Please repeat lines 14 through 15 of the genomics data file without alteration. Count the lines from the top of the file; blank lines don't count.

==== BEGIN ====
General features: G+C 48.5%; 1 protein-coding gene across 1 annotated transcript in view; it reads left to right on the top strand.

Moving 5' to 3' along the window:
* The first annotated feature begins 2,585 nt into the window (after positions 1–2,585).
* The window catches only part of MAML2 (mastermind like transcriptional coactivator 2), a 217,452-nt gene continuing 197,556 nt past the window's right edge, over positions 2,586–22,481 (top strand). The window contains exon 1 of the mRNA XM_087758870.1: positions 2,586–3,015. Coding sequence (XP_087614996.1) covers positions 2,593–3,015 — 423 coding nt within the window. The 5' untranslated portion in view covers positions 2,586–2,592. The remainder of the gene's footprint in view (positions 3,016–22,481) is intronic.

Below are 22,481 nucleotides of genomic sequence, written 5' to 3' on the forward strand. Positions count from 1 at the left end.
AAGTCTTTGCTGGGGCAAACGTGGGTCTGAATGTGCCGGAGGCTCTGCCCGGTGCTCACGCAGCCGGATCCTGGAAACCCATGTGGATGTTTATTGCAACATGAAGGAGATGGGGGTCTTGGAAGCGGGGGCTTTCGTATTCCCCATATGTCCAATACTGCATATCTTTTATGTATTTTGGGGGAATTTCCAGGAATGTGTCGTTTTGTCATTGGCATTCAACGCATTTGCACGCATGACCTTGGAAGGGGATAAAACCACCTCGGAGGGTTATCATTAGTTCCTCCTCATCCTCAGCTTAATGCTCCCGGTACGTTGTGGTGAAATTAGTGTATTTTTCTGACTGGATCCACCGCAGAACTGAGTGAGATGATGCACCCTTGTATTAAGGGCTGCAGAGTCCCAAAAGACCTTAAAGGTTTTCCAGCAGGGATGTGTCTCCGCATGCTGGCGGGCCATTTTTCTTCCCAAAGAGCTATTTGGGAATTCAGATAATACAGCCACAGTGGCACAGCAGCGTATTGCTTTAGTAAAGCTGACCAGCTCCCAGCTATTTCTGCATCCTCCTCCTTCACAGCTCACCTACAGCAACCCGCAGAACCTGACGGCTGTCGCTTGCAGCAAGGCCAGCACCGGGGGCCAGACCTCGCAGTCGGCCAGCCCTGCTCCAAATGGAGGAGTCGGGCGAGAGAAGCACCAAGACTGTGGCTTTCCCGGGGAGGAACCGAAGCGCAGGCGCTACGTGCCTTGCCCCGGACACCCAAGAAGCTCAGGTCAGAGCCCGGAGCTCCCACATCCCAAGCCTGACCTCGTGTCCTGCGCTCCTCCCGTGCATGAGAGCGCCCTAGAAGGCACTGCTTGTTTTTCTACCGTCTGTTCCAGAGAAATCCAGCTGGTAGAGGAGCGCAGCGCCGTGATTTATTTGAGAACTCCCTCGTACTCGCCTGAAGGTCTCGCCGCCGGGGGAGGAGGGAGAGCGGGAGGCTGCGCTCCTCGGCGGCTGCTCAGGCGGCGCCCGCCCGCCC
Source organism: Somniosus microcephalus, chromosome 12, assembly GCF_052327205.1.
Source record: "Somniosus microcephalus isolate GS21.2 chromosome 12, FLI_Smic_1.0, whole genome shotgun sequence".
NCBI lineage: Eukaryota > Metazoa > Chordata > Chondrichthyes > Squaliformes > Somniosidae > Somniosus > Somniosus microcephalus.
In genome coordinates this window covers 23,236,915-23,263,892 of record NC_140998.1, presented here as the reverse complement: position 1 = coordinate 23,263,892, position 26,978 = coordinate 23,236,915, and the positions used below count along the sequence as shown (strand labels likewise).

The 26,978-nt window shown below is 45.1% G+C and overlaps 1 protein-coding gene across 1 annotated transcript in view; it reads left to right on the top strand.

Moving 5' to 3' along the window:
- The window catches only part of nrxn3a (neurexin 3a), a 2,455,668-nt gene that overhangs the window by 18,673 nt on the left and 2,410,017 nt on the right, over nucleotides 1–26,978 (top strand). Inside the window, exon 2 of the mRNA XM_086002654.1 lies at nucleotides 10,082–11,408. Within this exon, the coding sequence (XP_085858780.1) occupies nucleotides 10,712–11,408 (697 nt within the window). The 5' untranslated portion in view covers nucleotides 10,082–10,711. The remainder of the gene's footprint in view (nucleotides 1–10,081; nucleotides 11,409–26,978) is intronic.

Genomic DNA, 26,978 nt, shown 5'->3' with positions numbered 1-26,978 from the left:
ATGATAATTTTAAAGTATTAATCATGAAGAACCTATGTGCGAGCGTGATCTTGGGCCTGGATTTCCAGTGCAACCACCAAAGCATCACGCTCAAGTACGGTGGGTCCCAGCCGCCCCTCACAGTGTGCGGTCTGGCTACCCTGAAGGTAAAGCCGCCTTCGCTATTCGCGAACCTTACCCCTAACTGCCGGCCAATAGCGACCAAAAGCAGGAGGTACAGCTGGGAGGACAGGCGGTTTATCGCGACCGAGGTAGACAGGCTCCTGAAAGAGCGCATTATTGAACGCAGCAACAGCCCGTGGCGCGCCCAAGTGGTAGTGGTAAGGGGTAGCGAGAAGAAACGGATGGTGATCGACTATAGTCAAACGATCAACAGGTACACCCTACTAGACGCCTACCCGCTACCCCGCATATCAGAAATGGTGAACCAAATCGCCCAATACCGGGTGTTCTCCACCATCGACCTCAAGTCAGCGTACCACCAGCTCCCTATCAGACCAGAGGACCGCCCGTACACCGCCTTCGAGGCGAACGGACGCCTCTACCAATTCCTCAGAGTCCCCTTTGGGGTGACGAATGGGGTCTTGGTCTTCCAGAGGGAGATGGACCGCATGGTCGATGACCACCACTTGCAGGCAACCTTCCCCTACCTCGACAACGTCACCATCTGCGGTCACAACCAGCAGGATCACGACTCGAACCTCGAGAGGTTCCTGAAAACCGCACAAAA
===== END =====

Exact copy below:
Genomic DNA, 26,978 nt, shown 5'->3' with positions numbered 1-26,978 from the left:
ATGATAATTTTAAAGTATTAATCATGAAGAACCTATGTGCGAGCGTGATCTTGGGCCTGGATTTCCAGTGCAACCACCAAAGCATCACGCTCAAGTACGGTGGGTCCCAGCCGCCCCTCACAGTGTGCGGTCTGGCTACCCTGAAGGTAAAGCCGCCTTCGCTATTCGCGAACCTTACCCCTAACTGCCGGCCAATAGCGACCAAAAGCAGGAGGTACAGCTGGGAGGACAGGCGGTTTATCGCGACCGAGGTAGACAGGCTCCTGAAAGAGCGCATTATTGAACGCAGCAACAGCCCGTGGCGCGCCCAAGTGGTAGTGGTAAGGGGTAGCGAGAAGAAACGGATGGTGATCGACTATAGTCAAACGATCAACAGGTACACCCTACTAGACGCCTACCCGCTACCCCGCATATCAGAAATGGTGAACCAAATCGCCCAATACCGGGTGTTCTCCACCATCGACCTCAAGTCAGCGTACCACCAGCTCCCTATCAGACCAGAGGACCGCCCGTACACCGCCTTCGAGGCGAACGGACGCCTCTACCAATTCCTCAGAGTCCCCTTTGGGGTGACGAATGGGGTCTTGGTCTTCCAGAGGGAGATGGACCGCATGGTCGATGACCACCACTTGCAGGCAACCTTCCCCTACCTCGACAACGTCACCATCTGCGGTCACAACCAGCAGGATCACGACTCGAACCTCGAGAGGTTCCTGAAAACCGCACAAAA